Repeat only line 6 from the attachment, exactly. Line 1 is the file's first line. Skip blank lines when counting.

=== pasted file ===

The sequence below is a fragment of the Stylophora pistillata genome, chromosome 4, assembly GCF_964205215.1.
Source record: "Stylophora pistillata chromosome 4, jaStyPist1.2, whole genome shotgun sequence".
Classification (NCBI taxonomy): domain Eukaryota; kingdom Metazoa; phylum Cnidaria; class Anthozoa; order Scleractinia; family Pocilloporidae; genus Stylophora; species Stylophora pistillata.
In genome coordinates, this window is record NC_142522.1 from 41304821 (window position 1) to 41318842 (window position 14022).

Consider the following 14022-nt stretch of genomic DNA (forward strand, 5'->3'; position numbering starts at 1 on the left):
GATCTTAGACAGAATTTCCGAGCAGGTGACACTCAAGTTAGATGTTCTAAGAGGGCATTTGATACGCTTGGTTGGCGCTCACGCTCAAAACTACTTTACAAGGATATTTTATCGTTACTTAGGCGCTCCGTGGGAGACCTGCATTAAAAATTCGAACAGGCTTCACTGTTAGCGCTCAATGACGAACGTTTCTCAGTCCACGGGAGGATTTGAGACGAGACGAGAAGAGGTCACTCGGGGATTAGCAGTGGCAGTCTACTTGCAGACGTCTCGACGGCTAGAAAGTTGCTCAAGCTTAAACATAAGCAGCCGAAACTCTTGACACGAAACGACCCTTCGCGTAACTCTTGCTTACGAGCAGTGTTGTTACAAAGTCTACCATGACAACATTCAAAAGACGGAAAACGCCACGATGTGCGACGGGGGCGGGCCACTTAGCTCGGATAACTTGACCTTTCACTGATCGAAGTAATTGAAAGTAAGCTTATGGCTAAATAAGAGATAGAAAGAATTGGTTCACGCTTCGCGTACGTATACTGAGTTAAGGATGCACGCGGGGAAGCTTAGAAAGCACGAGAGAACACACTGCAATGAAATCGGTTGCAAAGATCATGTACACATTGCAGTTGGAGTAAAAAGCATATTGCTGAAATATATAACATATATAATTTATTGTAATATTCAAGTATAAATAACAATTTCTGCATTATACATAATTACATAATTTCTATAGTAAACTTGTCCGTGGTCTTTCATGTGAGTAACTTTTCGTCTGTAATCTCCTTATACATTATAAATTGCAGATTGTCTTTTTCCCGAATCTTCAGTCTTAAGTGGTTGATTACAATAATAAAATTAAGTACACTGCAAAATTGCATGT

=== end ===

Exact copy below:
GATCTTAGACAGAATTTCCGAGCAGGTGACACTCAAGTTAGATGTTCTAAGAGGGCATTTGATACGCTTGGTTGGCGCTCACGCTCAAAACTACTTTACAAGGATATTTTATCGTTACTTAGGCGCTCCGTGGGAGACCTGCATTAAAAATTCGAACAGGCTTCACTGTTAGCGCTCAATGACGAACGTTTCTCAGTCCACGGGAGGATTTGAGACGAGACGAGAAGAGGTCACTCGGGGATTAGCAGTGGCAGTCTACTTGCAGACGTCTCGACGGCTAGAAAGTTGCTCAAGCTTAAACATAAGCAGCCGAAACTCTTGACACGAAACGACCCTTCGCGTAACTCTTGCTTACGAGCAGTGTTGTTACAAAGTCTACCATGACAACATTCAAAAGACGGAAAACGCCACGATGTGCGACGGGGGCGGGCCACTTAGCTCGGATAACTTGACCTTTCACTGATCGAAGTAATTGAAAGTAAGCTTATGGCTAAATAAGAGATAGAAAGAATTGGTTCACGCTTCGCGTACGTATACTGAGTTAAGGATGCACGCGGGGAAGCTTAGAAAGCACGAGAGAACACACTGCAATGAAATCGGTTGCAAAGATCATGTACACATTGCAGTTGGAGTAAAAAGCATATTGCTGAAATATATAACATATATAATTTATTGTAATATTCAAGTATAAATAACAATTTCTGCATTATACATAATTACATAATTTCTATAGTAAACTTGTCCGTGGTCTTTCATGTGAGTAACTTTTCGTCTGTAATCTCCTTATACATTATAAATTGCAGATTGTCTTTTTCCCGAATCTTCAGTCTTAAGTGGTTGATTACAATAATAAAATTAAGTACACTGCAAAATTGCATGT